He took some of the Biogenesis documents in his possession to the New Times. His intention, he said, was to spark a federal investigation. After seeing the names of local police, attorneys and a judge in the documents, Fischer said he wasn't comfortable going to law enforcement.

"I was really, really counting on somebody from law enforcement to come up and take me under their wing and have me as a witness in a criminal investigation, but that never happened," he said.

Fischer said he never asked the New Times for money and never went to any of the leagues for money.

A few days before the article was set to run in January, Fischer said he was threatened by someone who he thought was a friend.

"I received that threat that, 'If you don't stop the article, if certain people are mentioned, you're going to be killed. This is not somebody to mess around with,' and so on and so forth. That freaked me out enough," he said.

The friend said he would give Fischer the balance of the money owed him if Fischer would turn over documents. Fischer took $4,000 -- "I only wanted the $3,600 I was owed" -- and turned over some documents. He kept copies, however, and became one of the most wanted men in South Florida.

Major League Baseball sent investigators to his mother's house, pounding on the door and saying they would offer money, according to Fischer's sister, Suzanne. "Outside the Lines" reporters found an MLB investigator's business card at the home that said, "Please call -- We know time = $. Call ASAP."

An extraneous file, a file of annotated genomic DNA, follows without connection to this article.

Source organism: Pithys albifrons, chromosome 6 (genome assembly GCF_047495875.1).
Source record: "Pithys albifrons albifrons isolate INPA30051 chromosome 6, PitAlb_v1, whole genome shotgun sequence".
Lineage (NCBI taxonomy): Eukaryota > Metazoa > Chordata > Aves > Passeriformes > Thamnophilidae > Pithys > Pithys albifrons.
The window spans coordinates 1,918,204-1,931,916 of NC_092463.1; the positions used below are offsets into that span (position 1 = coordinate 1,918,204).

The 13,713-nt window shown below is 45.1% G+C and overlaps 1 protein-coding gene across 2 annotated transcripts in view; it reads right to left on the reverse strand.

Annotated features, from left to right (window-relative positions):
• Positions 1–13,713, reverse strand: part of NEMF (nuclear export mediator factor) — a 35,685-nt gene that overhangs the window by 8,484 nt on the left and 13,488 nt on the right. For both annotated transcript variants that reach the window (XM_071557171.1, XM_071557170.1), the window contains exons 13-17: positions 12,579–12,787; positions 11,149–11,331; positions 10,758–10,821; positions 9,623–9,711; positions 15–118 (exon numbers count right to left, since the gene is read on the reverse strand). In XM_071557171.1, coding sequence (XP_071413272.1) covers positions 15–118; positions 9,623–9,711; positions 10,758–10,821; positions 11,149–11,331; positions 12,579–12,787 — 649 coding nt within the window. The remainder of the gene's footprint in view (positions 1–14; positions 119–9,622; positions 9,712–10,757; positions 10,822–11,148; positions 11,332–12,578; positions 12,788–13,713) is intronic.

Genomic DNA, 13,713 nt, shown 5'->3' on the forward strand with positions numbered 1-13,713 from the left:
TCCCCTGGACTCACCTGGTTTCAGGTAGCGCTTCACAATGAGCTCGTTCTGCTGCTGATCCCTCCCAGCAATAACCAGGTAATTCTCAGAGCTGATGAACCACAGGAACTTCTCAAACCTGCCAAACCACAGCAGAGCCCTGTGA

Eventually, MLB investigators found him and asked for his cooperation, Fischer said. He said he was handed an envelope with $5,000 as a down payment and eventually was given another $500. Fisher said he was reluctant to turn over documents, that he would have to leave the Miami area to start a new life if he cooperated. Eventually, he said, MLB offered him $125,000, a figure confirmed by a source familiar with MLB's investigation, but he turned that down.

"Previously, I had been getting calls from them every day," he said. "Once I turned them down for the $125,000, two days later they wrote me a letter instructing me not to destroy any documents and to keep them around."

On March 24, he said, while transporting the documents, his car was broken into and four of the seven boxes he had were stolen. The Boca Raton Police Department report of the incident states a handgun and a laptop were also stolen. One night, Fischer said, he was chased by three cars until a friend and police intervened. He said someone tried to poison one of his dogs and that several times he found feces on his car.

Fischer said he is still willing to cooperate with Major League Baseball, although he felt harassed by investigators. What he can't believe, he said, is that law enforcement never took up the case and that the Florida Department of Health fined Bosch only $5,000.

"I don't have any friends anymore," Fischer said. "The people that I thought were my friends ended up abandoning me or they side with the things they've seen in the media and read that because I've tried to stay quiet.

"I don't go to the same locations I used to go to. My blinds are closed all the time. I have a concealed weapons permit, but now I continually carry a weapon. It's not what I expected. It's not what I got involved for."

T.J. Quinn joined ESPN in November 2007 as an investigative reporter for ESPN's Enterprise Unit, which is charged with developing long-form, investigative features to be presented across multiple platforms.